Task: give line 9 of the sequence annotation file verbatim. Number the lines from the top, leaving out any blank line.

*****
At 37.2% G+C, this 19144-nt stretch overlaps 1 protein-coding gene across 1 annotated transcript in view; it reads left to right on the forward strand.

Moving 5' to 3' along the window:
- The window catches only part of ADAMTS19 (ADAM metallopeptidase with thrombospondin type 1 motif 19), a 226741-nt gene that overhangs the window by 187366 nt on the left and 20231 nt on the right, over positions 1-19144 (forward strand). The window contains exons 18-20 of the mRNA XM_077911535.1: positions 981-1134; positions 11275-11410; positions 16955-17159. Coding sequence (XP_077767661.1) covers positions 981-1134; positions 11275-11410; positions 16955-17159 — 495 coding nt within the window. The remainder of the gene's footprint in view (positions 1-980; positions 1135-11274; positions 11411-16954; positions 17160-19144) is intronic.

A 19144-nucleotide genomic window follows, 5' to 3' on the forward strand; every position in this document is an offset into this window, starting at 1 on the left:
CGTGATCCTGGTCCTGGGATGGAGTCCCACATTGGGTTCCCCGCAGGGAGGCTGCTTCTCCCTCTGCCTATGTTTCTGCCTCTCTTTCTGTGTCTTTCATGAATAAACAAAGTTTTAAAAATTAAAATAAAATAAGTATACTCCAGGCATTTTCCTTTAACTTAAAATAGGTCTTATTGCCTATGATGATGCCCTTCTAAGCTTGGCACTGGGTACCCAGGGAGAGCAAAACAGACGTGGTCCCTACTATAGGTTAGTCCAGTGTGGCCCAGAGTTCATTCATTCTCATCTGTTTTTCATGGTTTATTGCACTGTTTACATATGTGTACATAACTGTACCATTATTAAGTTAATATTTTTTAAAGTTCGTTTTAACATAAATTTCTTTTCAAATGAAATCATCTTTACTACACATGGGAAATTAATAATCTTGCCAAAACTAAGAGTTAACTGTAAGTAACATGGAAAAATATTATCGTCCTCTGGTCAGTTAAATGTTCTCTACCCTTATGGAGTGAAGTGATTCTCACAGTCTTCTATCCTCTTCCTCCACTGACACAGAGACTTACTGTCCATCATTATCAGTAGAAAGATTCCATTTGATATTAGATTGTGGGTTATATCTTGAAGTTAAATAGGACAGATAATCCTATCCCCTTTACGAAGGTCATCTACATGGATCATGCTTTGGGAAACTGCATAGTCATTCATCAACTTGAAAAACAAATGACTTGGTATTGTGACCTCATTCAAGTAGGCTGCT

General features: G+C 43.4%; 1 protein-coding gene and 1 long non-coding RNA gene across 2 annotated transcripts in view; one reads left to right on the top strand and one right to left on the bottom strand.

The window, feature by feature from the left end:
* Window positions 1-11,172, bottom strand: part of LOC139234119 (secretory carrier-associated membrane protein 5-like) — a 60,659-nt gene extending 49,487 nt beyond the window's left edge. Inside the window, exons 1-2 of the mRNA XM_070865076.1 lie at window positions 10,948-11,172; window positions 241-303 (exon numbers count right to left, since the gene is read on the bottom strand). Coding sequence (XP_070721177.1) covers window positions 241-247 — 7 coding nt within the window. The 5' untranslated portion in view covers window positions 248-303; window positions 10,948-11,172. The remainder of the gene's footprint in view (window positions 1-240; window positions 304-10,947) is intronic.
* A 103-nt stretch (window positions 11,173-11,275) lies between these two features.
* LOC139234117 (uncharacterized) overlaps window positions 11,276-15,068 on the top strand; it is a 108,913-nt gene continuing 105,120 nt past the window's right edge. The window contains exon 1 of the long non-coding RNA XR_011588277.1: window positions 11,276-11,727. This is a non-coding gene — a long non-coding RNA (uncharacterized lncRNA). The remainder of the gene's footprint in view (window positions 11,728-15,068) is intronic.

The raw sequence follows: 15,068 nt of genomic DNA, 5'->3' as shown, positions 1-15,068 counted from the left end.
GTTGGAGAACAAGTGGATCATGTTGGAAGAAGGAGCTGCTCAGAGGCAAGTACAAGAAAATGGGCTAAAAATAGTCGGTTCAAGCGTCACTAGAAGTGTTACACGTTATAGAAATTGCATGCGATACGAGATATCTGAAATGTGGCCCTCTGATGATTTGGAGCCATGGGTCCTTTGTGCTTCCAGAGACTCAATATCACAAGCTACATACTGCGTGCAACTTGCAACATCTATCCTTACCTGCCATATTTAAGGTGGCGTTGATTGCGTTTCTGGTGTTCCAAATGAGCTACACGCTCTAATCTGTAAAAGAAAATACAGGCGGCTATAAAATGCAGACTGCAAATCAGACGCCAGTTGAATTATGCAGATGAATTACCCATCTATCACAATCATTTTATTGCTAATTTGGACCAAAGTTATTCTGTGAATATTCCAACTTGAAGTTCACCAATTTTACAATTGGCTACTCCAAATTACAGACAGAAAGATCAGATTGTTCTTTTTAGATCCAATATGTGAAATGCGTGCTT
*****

* A 103-nt stretch (window positions 11,173-11,275) lies between these two features.